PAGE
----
Homeownership has long been the veritable cornerstone of the American Dream. But the unfortunate reality is that our nation’s outsize attachment to homeownership may actually be an impediment to achieving it.
Study after study shows that high levels of homeownership can constrain mobility, lock people in place, and hold back the economy as a whole. Homeowners are a key factor in the NIMBYism—or what I like to term the “New Urban Luddism”—that limits housing production and the density that lies at the root of urban innovation and economic growth. But the political clout of homeowners goes beyond local NIMBYism and zoning politics, extending to politics at the national level.
A new study by Stanford University political scientists Andrew Hall and Jesse Yoder finds that homeownership is a significant factor in political participation, both national and local. Owning a home changes a person’s political outlook as he or she seeks to protect the value of their investment. Homeowners participate more vigorously in politics, and their self-interested political posture does not just limit the ability of cities to build more and achieve greater density, it contributes to broader political and economic inequality.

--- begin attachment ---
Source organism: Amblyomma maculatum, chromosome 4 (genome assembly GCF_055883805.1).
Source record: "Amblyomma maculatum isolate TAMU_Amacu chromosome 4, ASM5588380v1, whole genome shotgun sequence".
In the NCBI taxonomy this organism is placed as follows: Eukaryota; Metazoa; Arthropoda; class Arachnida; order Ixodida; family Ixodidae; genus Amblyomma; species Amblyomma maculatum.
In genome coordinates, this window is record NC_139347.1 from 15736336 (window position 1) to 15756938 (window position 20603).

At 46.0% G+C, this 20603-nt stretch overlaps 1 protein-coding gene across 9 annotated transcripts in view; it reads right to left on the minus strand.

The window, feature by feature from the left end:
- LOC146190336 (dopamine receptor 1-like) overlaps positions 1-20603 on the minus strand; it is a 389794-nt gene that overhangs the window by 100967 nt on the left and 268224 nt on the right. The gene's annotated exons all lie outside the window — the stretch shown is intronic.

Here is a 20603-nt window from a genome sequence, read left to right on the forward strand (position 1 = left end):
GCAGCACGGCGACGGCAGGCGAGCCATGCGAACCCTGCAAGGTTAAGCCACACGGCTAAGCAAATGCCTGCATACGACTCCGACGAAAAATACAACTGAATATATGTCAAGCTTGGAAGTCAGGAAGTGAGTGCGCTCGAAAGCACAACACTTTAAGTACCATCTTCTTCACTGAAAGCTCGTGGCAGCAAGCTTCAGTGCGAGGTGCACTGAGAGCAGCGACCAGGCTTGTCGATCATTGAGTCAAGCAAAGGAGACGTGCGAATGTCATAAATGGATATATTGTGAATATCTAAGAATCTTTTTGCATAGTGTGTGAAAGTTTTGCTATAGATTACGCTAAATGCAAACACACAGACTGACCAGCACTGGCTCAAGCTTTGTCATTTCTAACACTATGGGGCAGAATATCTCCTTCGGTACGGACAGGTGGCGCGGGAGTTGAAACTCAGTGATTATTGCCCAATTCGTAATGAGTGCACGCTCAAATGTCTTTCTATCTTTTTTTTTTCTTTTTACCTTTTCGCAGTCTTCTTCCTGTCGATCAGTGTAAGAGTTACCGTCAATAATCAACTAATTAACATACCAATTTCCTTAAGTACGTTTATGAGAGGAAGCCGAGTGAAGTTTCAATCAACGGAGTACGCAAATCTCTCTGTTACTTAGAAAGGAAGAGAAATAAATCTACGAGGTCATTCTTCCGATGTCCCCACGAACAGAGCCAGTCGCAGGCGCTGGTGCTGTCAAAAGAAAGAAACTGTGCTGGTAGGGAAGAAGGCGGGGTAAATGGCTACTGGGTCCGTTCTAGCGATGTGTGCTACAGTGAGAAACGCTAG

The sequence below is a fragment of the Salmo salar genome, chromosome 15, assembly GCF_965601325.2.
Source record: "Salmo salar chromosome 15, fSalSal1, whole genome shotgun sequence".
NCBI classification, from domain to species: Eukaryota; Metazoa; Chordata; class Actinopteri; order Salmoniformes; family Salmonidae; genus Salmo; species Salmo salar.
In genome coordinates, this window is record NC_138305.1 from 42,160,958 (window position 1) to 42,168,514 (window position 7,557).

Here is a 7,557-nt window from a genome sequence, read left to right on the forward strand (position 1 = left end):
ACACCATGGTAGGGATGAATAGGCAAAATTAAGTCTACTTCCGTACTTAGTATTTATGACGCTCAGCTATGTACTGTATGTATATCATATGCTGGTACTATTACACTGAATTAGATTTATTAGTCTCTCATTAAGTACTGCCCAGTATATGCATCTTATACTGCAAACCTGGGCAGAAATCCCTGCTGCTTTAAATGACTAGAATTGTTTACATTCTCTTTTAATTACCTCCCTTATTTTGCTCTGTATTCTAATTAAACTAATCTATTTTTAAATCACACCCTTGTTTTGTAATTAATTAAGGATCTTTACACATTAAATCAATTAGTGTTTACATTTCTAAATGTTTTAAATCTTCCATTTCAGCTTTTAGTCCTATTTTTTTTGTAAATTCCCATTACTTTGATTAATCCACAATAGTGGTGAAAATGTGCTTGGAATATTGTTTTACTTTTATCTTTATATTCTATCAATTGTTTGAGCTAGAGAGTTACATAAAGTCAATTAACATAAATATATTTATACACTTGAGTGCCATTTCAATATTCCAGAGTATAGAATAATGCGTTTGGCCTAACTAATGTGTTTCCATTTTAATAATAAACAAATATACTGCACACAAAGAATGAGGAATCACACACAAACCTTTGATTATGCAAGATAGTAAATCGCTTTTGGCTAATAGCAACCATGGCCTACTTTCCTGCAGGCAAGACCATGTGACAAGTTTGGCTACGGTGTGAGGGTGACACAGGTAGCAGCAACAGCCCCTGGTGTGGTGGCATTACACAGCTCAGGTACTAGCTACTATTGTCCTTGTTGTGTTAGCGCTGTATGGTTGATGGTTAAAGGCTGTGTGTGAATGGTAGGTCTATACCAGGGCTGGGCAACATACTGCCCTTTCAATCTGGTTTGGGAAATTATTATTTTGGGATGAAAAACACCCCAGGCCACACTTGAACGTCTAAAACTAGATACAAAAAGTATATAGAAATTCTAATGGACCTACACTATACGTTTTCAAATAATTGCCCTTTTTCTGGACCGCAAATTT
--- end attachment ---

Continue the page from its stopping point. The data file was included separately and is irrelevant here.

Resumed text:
Yoder and Hall’s study developed and analyzed detailed local and national election data for more than 18 million voters in Ohio and North Carolina, states which have particularly good data for these purposes. The authors cross-referenced these records with data on home prices, assessment values, and other key characteristics of housing. Hall and Yoder focus on how becoming a homeowner changes people’s participation; their affiliation with, and preference for a political party; and their stances on issues in local and national elections.
One factor: Buying a home leads to a substantial increase in participation in local politics. Hall and Yoder estimate that owning a home causes a striking 35 percent increase in turnout in local primaries. Political participation is also hinged to home values: Owners of more expensive homes—those with the largest investments at stake—have significantly higher levels of turnout.